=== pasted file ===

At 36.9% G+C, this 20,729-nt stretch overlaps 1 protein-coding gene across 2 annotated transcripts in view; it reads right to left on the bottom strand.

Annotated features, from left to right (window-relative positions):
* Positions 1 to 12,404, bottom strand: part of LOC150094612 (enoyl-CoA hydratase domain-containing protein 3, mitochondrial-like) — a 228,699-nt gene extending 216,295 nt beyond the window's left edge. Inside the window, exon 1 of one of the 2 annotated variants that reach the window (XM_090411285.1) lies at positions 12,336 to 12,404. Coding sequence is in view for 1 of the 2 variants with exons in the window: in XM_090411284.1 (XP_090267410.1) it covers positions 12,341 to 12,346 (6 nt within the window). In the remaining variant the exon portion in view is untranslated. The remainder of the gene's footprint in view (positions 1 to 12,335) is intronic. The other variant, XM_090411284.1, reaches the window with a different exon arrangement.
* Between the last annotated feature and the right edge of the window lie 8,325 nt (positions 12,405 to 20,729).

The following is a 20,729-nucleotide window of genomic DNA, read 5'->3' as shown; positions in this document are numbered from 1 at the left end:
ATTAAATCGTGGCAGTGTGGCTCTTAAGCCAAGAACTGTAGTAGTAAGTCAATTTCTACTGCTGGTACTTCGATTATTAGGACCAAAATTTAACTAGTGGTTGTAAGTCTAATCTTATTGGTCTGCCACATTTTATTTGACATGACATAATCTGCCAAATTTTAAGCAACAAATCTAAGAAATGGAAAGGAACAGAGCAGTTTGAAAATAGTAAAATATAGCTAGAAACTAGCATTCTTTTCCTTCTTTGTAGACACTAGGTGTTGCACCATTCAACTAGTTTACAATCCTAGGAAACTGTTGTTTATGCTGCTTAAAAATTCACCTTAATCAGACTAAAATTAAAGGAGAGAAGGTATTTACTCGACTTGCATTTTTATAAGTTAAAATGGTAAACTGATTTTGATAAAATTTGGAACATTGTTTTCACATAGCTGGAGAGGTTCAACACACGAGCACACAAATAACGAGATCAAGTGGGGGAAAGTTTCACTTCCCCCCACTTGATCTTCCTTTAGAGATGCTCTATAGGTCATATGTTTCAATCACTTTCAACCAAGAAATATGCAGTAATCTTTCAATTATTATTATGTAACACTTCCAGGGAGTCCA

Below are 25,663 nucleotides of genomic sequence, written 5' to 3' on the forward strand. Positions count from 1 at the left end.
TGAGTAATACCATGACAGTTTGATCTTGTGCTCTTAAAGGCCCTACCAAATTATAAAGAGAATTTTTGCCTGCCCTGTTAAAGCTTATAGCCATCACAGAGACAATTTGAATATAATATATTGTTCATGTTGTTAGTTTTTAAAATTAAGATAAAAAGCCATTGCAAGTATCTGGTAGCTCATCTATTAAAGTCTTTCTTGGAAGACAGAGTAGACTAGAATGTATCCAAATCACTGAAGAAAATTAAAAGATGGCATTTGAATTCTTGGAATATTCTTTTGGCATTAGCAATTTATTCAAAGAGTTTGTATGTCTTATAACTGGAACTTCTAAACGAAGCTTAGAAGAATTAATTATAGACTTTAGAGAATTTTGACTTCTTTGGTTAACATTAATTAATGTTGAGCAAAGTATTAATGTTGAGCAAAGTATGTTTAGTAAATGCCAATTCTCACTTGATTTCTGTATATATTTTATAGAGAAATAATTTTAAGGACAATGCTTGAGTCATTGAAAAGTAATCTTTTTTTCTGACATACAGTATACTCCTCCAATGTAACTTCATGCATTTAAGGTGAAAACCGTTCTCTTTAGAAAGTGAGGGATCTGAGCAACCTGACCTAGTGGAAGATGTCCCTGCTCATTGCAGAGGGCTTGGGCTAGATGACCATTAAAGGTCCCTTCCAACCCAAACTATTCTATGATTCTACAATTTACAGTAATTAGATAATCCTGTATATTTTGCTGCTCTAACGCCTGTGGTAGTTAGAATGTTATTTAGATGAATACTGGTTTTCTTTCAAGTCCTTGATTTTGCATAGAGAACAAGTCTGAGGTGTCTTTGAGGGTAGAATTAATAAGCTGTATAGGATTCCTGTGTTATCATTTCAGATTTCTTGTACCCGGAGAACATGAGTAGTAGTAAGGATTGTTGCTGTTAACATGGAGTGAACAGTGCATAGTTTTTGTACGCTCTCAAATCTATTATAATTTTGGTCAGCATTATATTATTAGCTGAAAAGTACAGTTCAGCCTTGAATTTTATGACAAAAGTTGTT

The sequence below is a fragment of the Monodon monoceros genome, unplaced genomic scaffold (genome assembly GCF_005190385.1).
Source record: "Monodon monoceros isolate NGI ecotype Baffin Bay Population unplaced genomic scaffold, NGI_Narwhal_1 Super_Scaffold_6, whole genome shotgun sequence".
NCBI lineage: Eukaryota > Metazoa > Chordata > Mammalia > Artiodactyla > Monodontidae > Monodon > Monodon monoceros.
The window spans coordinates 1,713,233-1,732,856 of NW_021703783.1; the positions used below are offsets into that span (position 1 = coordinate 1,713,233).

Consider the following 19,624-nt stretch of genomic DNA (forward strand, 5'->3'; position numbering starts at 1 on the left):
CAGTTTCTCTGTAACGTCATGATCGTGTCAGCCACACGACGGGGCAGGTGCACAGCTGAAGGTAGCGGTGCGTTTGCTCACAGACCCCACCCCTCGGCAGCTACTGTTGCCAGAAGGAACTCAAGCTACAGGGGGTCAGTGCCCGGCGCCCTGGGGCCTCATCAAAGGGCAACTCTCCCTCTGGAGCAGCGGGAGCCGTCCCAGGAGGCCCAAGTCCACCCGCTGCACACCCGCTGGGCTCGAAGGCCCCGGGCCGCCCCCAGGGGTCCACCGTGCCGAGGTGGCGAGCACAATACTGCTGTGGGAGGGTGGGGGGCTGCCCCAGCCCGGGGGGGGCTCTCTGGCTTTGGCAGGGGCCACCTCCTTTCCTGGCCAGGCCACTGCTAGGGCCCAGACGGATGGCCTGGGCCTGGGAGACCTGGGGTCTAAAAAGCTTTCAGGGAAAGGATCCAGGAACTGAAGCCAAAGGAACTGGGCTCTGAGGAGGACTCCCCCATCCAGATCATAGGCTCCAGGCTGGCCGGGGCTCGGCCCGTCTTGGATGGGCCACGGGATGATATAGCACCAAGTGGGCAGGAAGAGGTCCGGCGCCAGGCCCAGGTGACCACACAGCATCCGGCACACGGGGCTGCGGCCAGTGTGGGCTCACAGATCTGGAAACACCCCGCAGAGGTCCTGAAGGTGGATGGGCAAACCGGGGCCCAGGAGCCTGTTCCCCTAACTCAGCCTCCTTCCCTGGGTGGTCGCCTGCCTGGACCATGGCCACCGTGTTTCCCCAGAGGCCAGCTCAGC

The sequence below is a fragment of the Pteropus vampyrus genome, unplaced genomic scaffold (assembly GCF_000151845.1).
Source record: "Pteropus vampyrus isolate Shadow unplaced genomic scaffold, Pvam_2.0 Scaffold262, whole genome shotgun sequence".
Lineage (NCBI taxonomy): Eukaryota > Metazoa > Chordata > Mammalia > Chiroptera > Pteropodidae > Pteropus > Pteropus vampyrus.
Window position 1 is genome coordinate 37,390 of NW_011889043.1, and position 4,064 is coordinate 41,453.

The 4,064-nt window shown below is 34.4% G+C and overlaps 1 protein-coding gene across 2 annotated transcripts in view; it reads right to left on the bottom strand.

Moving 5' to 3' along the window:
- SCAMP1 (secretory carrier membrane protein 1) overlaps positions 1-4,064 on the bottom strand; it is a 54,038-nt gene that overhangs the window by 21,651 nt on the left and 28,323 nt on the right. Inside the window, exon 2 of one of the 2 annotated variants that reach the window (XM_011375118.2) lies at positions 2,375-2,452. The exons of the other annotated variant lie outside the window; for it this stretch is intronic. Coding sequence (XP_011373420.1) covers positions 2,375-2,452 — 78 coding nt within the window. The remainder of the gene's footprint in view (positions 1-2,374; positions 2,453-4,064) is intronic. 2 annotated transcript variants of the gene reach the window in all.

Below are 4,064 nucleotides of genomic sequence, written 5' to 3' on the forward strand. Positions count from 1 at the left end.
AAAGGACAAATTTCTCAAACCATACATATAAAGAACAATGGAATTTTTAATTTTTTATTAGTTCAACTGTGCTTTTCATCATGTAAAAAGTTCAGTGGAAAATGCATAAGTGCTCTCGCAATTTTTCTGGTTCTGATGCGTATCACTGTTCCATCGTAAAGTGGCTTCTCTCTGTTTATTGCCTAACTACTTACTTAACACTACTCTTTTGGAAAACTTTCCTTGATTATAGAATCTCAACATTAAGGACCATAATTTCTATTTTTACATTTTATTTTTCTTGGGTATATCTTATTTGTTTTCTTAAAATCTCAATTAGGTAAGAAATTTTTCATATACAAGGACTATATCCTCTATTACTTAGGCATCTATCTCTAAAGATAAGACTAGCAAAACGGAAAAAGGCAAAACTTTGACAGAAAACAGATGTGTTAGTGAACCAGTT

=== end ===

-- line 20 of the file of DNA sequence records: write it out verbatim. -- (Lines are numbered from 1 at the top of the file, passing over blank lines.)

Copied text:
Moving 5' to 3' along the window: